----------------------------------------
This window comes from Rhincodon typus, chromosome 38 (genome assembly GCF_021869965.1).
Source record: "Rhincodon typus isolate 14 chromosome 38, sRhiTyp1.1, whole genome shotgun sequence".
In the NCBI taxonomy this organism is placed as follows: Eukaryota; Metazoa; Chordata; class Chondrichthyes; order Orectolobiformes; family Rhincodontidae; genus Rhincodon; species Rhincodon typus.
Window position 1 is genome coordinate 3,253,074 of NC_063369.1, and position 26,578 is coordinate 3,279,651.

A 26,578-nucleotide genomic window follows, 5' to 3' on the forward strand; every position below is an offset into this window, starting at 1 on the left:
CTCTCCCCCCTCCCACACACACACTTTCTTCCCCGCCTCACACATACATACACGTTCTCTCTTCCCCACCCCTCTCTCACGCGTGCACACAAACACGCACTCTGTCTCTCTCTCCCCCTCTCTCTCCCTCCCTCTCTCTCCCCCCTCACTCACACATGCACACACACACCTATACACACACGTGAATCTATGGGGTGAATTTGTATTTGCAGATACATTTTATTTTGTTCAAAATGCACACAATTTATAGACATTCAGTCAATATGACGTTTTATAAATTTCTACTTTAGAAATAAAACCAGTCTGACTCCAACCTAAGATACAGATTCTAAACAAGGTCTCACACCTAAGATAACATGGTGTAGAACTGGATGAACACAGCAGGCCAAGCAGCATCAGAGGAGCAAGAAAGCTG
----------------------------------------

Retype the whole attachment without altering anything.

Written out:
This window comes from Rhincodon typus, chromosome 38 (genome assembly GCF_021869965.1).
Source record: "Rhincodon typus isolate 14 chromosome 38, sRhiTyp1.1, whole genome shotgun sequence".
In the NCBI taxonomy this organism is placed as follows: Eukaryota; Metazoa; Chordata; class Chondrichthyes; order Orectolobiformes; family Rhincodontidae; genus Rhincodon; species Rhincodon typus.
Window position 1 is genome coordinate 3,253,074 of NC_063369.1, and position 26,578 is coordinate 3,279,651.

A 26,578-nucleotide genomic window follows, 5' to 3' on the forward strand; every position below is an offset into this window, starting at 1 on the left:
CTCTCCCCCCTCCCACACACACACTTTCTTCCCCGCCTCACACATACATACACGTTCTCTCTTCCCCACCCCTCTCTCACGCGTGCACACAAACACGCACTCTGTCTCTCTCTCCCCCTCTCTCTCCCTCCCTCTCTCTCCCCCCTCACTCACACATGCACACACACACCTATACACACACGTGAATCTATGGGGTGAATTTGTATTTGCAGATACATTTTATTTTGTTCAAAATGCACACAATTTATAGACATTCAGTCAATATGACGTTTTATAAATTTCTACTTTAGAAATAAAACCAGTCTGACTCCAACCTAAGATACAGATTCTAAACAAGGTCTCACACCTAAGATAACATGGTGTAGAACTGGATGAACACAGCAGGCCAAGCAGCATCAGAGGAGCAAGAAAGCTG